I stumbled across two ideas. First violet flowers can be candied. We didn’t try this as I’m just not a big candy eater, unless it’s chocolate of course. Then I found out you can make violet syrup! It’s too gorgeous not to want to make.
It does take a lot of flowers though. You’ll need to fill the same size jar that you wish to be eventually filled with the syrup. I chose to use a quart or about 3 cups.
1 quart (4 cups) of violet flowers
1 quart (4 cups) water
4 cups of organic sugar
drops of organic lemon juice
*Basically you need the same amount of flowers, water, and sugar
After you’ve spent time picking all those beautiful little flowers (it’s really meditative isn’t it?) you’ll need to boil your water.
If you haven’t already place your flowers in a glass jar. Then pour the boiling water over the flowers.
At this point your violets will need to steep for 24 hours. This is where a mason jar comes in handy. I just put the lid on and left it on the counter until I was ready to come back to it.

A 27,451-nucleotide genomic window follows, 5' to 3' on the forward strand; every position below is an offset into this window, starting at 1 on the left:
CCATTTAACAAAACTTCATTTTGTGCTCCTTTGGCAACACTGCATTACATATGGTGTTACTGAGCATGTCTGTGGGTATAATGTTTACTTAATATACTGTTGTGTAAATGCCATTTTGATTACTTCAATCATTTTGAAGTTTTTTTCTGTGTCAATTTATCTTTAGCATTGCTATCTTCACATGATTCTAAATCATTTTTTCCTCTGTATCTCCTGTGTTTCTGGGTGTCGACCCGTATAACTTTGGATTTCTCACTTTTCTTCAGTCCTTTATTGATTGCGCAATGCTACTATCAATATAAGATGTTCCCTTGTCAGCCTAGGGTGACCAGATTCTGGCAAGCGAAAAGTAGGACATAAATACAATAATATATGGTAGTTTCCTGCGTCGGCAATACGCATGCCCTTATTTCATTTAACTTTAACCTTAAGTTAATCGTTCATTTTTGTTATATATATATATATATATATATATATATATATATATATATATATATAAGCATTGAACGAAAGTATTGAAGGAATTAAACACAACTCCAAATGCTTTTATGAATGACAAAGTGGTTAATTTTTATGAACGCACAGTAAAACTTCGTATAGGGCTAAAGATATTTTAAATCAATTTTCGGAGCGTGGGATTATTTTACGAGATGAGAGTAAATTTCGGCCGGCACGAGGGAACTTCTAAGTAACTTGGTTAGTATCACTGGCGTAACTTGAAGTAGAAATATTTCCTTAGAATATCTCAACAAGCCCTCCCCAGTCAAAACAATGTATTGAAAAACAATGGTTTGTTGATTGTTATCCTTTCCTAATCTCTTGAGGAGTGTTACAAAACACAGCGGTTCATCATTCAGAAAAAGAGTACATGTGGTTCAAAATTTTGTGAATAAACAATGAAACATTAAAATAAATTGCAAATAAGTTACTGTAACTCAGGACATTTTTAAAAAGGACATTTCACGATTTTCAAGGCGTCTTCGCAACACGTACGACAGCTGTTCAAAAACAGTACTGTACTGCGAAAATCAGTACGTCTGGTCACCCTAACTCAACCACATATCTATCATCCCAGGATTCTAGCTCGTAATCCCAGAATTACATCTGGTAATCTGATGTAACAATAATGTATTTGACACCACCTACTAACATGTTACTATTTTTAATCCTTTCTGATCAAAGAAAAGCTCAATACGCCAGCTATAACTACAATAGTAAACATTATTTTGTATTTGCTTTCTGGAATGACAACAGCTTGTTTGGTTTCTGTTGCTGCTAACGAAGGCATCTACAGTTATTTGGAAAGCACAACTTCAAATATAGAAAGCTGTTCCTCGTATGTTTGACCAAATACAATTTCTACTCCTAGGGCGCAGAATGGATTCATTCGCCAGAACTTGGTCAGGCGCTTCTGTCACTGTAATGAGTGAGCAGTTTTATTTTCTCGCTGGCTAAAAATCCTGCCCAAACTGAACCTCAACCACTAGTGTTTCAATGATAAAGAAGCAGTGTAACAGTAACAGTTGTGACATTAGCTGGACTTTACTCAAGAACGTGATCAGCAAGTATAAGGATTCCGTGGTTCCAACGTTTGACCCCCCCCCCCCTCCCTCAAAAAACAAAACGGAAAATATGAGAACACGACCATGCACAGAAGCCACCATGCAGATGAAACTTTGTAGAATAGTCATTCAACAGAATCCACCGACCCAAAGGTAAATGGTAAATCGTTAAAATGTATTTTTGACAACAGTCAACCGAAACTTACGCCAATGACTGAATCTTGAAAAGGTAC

After 24 hours your water should look blue/purple and it’s time to finish your syrup.
First strain out your flowers. I used a fine wire mesh strainer. Be sure to press all the liquid possible out of your flowers!
Then begin heating your liquid and add the sugar, stirring it frequently as it comes to a boil. Boil it for a few minutes and then turn off the heat.
You may notice that your syrup’s color isn’t as bright as you’d like but just wait! Slowly add lemon juice a drop at a time and watch the color change. You can keep adding until you’ve reached a dark purple if you’re so inclined.
Then it’s ready for use or to be bottled back up and stored. With all that sugar it won’t go bad much like maple syrup.